On Thursday, October 21, 2010, Pace Law School hosted what was intended to be a unique and engaging panel discussion on U.S.-Canadian cross-border energy policy. Much of the discussion, however, went beyond the U.S.-Canada framework, often focusing on global energy issues and general energy policy topics. The panel discussion, a joint venture between the Pace Energy and Climate Center, the Consulate General of Canada, and the Quebec Government office, was moderated by The New York Times “Dot Earth” blog author, Andrew Revkin, and featured Jatin Nathwani, Executive Director for the Waterloo Institute for Sustainable Energy at the University of Waterloo, Pierre-Olivier Pineau, Associate Professor in Management Sciences at HEC Montréal, Nicholas Robinson, Co-Director of Pace University’s Center for Environmental Legal Studies, and James Van Nostrand, Executive Director of the Pace Energy and Climate Center.
The discussion opened with brief statements from each of the panelists. Pierre-Olivier Pineau opened by stressing the importance of looking across jurisdictional lines to achieve optimal allocation of energy resources. “If you can get cheaper hydro[electric] power from Canada, then why build wind farms in New York?” Pineau also stressed the regulatory benefits of a cross-border energy purchasing scheme, pointing out that if Quebec were to export hydroelectric power to New York, then New York, from a power production perspective, would be emitting zero greenhouse gases. However, Pineau was quick to point out the lack of a system designed to give New York any credit for this mitigation of green house gas emission achieved by procuring energy from a foreign source. He continued to stress the importance of a policy innovation, such as a greenhouse gas credit, that would help New York consumers to save money, while simultaneously developing a new market for Canadian power producers. His main point: “policy innovation is just as important as technological innovation.”
In his remarks, Professor James Van Nostrand expressed agreement with Pineau, stressing that New York ratepayers are currently paying surcharges on their bills so the state can procure enough renewable sources to satisfy the renewable portfolio standard by 2015. Van Nostrand emphasized the need for a policy structure allowing New York to procure cheap hydroelectric power from Canada. He described the great economic benefit that would trickle down to New York ratepayers if a cross-border energy procurement program was in place.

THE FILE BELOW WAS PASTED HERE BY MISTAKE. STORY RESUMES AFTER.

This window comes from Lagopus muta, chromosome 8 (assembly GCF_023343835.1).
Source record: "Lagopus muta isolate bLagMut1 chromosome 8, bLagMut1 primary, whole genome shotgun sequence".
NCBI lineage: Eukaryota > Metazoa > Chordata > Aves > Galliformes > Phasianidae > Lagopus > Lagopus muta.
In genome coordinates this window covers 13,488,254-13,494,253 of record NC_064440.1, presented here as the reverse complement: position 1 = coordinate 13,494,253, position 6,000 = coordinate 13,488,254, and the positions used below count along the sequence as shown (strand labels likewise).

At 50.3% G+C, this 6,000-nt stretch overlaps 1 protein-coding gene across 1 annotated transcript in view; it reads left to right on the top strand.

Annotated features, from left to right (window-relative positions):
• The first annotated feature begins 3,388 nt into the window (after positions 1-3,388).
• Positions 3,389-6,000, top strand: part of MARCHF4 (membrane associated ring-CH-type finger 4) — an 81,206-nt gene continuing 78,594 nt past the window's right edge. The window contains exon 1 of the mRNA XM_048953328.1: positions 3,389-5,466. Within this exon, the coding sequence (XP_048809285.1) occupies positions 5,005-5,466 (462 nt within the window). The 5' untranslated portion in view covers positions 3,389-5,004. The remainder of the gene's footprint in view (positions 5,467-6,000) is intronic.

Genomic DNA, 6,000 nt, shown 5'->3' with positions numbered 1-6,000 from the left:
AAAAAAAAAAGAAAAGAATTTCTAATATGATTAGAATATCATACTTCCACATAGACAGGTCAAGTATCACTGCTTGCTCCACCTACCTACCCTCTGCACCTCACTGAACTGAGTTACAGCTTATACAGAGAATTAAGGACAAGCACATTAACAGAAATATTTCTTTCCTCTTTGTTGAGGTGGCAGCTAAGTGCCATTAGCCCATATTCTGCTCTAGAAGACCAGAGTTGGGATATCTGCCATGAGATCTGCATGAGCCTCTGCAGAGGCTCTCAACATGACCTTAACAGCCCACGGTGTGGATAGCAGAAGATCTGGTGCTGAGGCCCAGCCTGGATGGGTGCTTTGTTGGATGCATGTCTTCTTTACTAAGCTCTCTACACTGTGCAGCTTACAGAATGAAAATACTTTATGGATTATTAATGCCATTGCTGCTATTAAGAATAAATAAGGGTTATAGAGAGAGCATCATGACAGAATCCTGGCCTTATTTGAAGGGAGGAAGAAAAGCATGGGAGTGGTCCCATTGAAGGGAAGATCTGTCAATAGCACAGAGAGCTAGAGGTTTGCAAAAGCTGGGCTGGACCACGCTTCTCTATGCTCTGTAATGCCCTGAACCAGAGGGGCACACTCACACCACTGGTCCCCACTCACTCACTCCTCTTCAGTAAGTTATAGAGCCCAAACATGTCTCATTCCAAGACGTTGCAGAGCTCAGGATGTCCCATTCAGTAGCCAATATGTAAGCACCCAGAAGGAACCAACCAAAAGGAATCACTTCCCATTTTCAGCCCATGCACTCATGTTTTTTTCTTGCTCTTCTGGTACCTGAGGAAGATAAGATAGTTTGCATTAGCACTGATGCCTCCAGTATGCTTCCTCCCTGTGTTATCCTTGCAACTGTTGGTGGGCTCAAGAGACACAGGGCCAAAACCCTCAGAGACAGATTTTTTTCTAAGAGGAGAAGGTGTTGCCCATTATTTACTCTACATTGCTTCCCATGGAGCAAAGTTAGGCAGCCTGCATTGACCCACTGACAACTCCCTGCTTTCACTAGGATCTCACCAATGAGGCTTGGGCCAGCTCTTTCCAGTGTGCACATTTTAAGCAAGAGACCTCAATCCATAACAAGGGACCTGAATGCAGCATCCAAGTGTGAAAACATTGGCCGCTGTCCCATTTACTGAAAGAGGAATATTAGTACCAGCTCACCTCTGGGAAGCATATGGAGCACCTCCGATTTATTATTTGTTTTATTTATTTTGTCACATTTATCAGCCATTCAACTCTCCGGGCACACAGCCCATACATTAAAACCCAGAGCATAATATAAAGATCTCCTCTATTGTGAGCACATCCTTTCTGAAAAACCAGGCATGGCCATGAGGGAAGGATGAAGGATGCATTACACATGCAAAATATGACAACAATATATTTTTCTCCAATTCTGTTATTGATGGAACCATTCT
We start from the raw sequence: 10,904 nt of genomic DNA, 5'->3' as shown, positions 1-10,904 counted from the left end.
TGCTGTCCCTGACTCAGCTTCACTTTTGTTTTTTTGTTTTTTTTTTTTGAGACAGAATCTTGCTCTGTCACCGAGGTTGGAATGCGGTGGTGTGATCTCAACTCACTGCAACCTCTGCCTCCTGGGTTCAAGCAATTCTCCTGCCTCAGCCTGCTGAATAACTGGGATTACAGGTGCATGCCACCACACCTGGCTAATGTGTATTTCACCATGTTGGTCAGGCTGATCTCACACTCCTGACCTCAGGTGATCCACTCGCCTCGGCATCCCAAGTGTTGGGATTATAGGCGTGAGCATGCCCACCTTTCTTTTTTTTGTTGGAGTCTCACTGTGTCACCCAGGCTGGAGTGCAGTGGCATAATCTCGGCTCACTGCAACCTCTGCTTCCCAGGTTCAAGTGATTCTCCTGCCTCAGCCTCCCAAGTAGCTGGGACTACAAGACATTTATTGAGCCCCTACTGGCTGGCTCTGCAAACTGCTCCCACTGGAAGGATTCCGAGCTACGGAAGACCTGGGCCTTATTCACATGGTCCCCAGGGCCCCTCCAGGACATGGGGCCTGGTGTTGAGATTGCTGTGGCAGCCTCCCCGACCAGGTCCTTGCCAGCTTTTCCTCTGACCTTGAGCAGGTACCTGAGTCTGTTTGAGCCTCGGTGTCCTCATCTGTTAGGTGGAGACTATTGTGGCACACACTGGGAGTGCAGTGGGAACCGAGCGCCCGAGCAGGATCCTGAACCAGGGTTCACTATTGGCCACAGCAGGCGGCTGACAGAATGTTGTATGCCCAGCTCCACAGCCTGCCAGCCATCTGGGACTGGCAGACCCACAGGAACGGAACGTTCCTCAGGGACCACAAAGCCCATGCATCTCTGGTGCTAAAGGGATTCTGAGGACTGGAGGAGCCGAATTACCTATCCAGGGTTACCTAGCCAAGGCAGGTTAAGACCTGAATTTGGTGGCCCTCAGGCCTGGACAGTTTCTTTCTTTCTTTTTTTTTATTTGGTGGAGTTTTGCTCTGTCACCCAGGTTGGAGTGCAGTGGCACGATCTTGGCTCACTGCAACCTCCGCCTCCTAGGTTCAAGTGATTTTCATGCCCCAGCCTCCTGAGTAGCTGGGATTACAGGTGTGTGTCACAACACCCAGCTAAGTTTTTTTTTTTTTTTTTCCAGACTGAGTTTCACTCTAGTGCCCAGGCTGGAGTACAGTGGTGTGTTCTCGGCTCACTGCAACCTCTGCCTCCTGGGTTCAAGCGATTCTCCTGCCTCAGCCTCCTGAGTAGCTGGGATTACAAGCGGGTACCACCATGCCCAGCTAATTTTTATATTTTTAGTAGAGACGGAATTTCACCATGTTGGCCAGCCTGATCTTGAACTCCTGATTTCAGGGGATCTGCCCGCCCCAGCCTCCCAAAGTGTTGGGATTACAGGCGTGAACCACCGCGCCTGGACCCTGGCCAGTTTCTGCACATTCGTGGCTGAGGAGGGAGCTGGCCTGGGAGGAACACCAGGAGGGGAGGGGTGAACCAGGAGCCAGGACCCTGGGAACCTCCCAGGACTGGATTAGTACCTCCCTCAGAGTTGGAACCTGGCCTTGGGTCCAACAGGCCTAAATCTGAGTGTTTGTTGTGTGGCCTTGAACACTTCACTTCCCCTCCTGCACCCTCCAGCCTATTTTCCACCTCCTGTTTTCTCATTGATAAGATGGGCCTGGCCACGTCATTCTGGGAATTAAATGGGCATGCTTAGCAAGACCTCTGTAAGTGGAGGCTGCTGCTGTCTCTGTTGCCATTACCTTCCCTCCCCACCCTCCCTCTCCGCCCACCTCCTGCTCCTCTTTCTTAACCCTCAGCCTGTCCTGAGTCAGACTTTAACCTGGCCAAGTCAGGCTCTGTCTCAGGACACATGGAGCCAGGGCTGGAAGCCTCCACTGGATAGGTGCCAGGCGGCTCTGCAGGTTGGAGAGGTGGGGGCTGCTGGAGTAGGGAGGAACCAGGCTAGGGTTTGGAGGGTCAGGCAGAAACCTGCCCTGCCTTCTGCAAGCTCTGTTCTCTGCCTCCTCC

Jatin Nathwani delivered more of a macro perspective to the energy panel, focusing mainly on global energy issues. He stated that in 2050, world population would grow to over 9 billion people, and that at the status quo, 3 billion of those people – those mired in extreme poverty – would still lack access to electricity. Nathwani provided staggering figures to illustrate the daunting task of mitigating carbon emissions in order to counteract global warming in the face of a rapidly growing population. He stressed the importance of innovation to drive down the cost of renewable energy systems – a key step in the path to controlling global emissions levels.
Professor Nicholas Robinson emphasized the importance of legal tools – namely treaties and compacts – in forming energy procurement agreements between nations and across state lines. He also advocated for the execution of joint impact assessments and comprehensive electricity cost assessments that would help governments to make better educated energy policy decisions.
The panel discussion touched upon various energy industry topics, including the inefficiencies created by load losses during electricity transmission, self-sustaining microgrids for third-world countries, the cost-inefficiency of nuclear power, the U.S. Department of Defense’s new “green” energy procurement policy, and the maximization of existing energy technologies, such as hydropower.